Why, if we know how desperately we need mentoring, are we not pursuing it more?

Let’s round up some of the usual suspects.



Pride tells our inner toddler ‘I can do it by myself.’ It leads us to deceive ourselves, thinking we are more developed than we really are (Galatians 6:3).

As a teen, I informed my stepfather that I didn’t need to learn about house projects from him. After all, I reasoned, ‘someday I’ll be rich and hire others to do them for me.’ (No doubt God had a good laugh!) That same pride resurfaced when I figured I could preach Genesis 10 without input from older, wiser leaders.

Our own pride is fueled by others’ over-confidence, too. Long ago, C.S. Lewis spoke of ‘chronological snobbery, the uncritical acceptance of the intellectual climate common to our own age and the assumption that whatever has gone out of date is on that account discredited.’

One of the biggest delusions of youthful leaders is that they are pioneering some new form of Christianity that the world has never seen. It’s nothing more than the next generation’s practice of chronological snobbery.

A seasoned pastor who knows a little history could help us avoid a multitude of intoxicated assumptions.

As Lewis wisely continued, ‘our own age is also “a period,” and certainly has…its own characteristic illusions. They are likeliest to lurk in those widespread assumptions which are so ingrained in the age that no one dares to attack or feels it necessary to defend them.’

We live in a culture that prizes youth and the latest trends.

Could it be that we younger leaders have unwittingly assumed that older, seasoned ones have exceeded their expiration date, and functionally discredited them?


Pride isn’t the only reason mentoring is on the endangered species list. Our lives are ‘crazy busy’ pursuing marriage, spouses, schoolwork, kids, advancing in our careers, time online, hobbies and…you get the idea. We don’t have any margin to learn from older leaders.

More honestly, we’ve decided that ‘making the best use of the time’ (Ephesians 5:16) doesn’t include older saints. Unlike schoolwork or highly-visible activities like preaching, mentoring doesn’t get measured. No one will likely ask us, ‘Who are your mentors?’, or, ‘Who are you learning from?’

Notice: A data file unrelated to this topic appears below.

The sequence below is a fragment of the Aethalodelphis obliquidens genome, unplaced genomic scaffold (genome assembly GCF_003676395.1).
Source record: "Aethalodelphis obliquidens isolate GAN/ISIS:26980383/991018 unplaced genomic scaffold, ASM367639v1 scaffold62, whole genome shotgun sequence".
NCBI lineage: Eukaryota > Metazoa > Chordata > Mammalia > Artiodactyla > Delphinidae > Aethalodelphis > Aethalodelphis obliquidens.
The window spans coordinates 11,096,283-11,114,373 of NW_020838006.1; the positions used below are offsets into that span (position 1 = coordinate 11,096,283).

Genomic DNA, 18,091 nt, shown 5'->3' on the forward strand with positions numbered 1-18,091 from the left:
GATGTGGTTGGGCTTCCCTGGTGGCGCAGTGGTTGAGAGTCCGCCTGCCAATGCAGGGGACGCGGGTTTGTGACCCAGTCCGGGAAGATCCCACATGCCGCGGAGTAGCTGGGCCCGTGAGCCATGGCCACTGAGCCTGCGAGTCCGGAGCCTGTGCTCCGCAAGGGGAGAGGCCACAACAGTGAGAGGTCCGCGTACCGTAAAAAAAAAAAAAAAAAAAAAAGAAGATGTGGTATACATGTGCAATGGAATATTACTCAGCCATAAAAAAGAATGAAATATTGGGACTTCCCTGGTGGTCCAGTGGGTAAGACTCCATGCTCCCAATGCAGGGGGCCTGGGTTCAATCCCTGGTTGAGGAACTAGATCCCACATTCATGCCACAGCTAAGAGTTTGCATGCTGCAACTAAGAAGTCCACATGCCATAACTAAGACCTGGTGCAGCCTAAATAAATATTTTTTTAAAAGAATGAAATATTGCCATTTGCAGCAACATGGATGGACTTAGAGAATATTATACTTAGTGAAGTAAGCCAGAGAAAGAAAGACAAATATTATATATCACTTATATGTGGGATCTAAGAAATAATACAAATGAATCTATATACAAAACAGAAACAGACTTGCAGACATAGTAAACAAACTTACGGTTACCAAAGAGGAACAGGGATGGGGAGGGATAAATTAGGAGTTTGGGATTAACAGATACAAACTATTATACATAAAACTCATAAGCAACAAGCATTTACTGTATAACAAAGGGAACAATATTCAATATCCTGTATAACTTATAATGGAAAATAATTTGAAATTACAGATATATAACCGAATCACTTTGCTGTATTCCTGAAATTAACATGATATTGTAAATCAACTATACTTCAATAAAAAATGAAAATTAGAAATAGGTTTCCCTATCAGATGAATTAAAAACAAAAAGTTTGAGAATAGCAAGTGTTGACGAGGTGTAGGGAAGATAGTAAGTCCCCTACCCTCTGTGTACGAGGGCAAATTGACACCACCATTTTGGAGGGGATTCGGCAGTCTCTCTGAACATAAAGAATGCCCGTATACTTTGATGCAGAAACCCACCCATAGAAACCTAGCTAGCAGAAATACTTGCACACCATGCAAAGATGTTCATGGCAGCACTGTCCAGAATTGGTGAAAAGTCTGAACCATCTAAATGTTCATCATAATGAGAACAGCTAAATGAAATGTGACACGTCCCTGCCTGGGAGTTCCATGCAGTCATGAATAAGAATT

No doubt there are other factors, but pride, busyness, and a failure to prioritize mentoring head the list. Thankfully God, who justified us freely by his grace (Romans 3:24), continues to joyfully forgive us still.


4 Ways Young Leaders Can Find Seasoned Mentors

Some of you reading this may already have a bullpen of mentors. (Yes, you should have more than one.) But more likely, many of you do not.

Where can we begin?

1. See our need and ask God for help

Before we consider specific tips, we need to start with our hearts. We may need to repent for not valuing God’s clear design that we learn from older, wiser saints. And we should pray that God gives us grace to value that in our hearts, not merely in our heads.

2. Take the initiative

Guess how many times I’ve been approached by a potential mentor? Three times, actually. But they were all in my first two years of college after I had just become a Christian. In the twenty-five years since, it hasn’t happened again.

Although it would be nice for older mentors to proactively seek out mentoring relationships, it probably won’t happen. Consider how awkward it might be to approach another person assuming, “Hey, there’s a lot I can teach you.”

Spare them the indignity. Grow in the security the gospel brings and prayerfully ask a few mentors to invest in you.

3. Keep trying

Worthy mentors are busy satisfying God’s vision for their lives. It may take several connections, emails or texts to get on their radar. Persist, pray for God to open the door, but move on if the answer appears to be ‘no’.

4. Give your mentors feedback

The whole point of mentoring is for older leaders to share their knowledge and experience so that younger leaders grow, succeed and glorify God.  Mentors want to know that their investment is yielding fruit, so do what they suggest. Then tell them what you did, and how it made a difference.  If you do that, you will quickly become someone worth a mentor’s time.

God’s word makes it plain that younger leaders should seek mentoring from older ones.  Although it’s not happening nearly enough, we can change that with God’s help and a little concerted effort.

Just imagine the difference it could make in our generation if we pursued and applied the wisdom of the last ones.

For reflection and application:

  • Who are your mentors?
  • Are there older saints in your church who could pass along a few lessons from a life lived faithfully for Christ?

Meet with one older pastor within the next month for coffee to discuss his successes and failures. After you meet, think about what have you learned – and what could be applied – from them. (I need to do this myself!)